The long-spined sea urchin, Diadema antillarum, was historically responsible for the maintenance of coral reef health throughout the Caribbean. However, in the early 1980s a disease reduced their populations by an average of 98% throughout the region, which stimulated the widespread macroalgal phase shifts that currently plague the Caribbean. Despite restoration of D. antillarum being a conservation priority there is still much we don’t know about their behaviour. Tela Bay in Honduras is home to a bizarre coral reef system called Banco Capiro, which is home to one of the only remaining healthy populations of urchin. Students on this project will be based here and have access to the laboratory facilities at Tela Marine Research Centre. The behaviour of D. antillarum individuals could be explored under controlled conditions in the lab, on the reefs themselves, or a combination of both. Of particular interest is to improve our knowledge of habitat preferences, feeding behaviour, and
*This project is predominantly lab based and therefore can be undertaken by non-divers, although additional data can also be gathered from dives.
In the Caribbean, there are a number of core issues that have been affecting the biodiversity of coral reefs, including the mass mortality of keystone sea urchins that have allowed algal colonisation of reef areas, an invasive predator (lionfish) originally from the Indo-Pacific that has spread across the Caribbean, and overfishing of reef fish by local communities. Opwall has two marine research sites in Honduras where these issues and many more are studied: one is on the island reefs of Utila and the second on the coastal barrier reef of Tela. At both sites, teams of Opwall scientists and students collect annual monitoring data to assess temporal patterns in reef community health, alongside novel research to address key conservation priorities and gaps in our current understanding of these fragile ecosystems. Honduras is also home to Opwall’s pioneering efforts to integrate technological solutions into the monitoring and study of coral reefs, including our 3D computer modelling method. Opwall’s team of marine scientists in Honduras helps to support not only international academic research and new method development, but also supports local non-governmental organisations with their efforts to improve marine conservation in Honduras.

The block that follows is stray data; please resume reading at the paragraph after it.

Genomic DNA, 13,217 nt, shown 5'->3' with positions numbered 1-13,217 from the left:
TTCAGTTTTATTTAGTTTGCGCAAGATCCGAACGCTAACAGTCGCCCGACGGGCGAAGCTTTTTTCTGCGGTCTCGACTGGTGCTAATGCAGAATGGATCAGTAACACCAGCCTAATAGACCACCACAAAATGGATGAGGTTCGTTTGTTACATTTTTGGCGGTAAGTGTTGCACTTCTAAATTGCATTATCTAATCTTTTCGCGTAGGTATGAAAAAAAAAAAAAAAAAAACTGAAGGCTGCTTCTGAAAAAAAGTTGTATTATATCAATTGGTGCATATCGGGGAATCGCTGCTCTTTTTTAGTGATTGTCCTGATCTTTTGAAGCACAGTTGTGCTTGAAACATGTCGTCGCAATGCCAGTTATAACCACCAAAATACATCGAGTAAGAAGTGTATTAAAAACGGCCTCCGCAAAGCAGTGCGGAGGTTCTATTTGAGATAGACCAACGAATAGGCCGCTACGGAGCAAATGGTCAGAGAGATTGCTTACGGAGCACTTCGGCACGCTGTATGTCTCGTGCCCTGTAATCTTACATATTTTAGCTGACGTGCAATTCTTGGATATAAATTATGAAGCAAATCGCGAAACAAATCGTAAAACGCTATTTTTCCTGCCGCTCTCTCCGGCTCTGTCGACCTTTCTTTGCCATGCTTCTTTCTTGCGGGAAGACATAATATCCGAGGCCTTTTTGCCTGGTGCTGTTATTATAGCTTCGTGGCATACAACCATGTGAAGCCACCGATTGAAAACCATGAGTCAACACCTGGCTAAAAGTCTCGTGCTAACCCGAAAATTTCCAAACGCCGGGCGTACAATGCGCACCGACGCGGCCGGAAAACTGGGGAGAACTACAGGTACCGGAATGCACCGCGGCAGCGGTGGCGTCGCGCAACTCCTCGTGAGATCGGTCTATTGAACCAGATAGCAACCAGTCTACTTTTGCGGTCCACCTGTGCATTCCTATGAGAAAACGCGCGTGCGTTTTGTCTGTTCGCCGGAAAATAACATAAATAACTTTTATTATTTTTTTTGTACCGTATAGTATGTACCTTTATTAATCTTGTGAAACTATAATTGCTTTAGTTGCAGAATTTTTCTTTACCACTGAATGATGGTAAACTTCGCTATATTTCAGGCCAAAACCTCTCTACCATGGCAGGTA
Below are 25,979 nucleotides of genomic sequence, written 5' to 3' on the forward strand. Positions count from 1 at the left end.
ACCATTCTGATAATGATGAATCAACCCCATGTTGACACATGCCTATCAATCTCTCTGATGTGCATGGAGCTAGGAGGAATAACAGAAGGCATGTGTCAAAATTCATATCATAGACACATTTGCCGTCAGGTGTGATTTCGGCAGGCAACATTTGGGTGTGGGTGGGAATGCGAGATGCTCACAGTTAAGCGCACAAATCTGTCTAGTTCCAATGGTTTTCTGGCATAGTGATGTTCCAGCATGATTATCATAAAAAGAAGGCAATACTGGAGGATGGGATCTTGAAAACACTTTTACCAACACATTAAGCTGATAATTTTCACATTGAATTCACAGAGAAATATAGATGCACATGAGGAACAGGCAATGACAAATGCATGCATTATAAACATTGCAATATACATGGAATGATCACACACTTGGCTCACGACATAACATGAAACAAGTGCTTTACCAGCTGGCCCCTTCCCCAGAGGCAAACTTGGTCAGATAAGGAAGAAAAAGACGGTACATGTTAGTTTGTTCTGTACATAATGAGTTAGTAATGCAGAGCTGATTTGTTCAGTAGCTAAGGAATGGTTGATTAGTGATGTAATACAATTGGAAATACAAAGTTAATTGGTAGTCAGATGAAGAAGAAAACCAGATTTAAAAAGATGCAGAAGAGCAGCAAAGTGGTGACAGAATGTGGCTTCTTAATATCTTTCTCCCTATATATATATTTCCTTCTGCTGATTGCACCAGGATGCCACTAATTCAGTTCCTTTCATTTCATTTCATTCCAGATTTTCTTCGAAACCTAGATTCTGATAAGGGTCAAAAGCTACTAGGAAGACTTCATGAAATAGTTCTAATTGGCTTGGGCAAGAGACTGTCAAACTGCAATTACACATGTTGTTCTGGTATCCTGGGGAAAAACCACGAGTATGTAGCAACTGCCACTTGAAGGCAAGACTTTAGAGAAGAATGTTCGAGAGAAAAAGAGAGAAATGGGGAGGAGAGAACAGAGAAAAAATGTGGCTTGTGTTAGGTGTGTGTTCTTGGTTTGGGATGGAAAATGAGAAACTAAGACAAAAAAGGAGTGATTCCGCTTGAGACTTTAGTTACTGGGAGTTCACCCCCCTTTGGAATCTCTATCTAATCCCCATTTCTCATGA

Our marine sites are hot and usually dry, but with occasional storms.
Fitness level required
Low. Some fitness is required for in water activities, but conditions are relatively easy.
Facilities are comfortable but basic. There is phone signal and limited wifi that is often unreliable.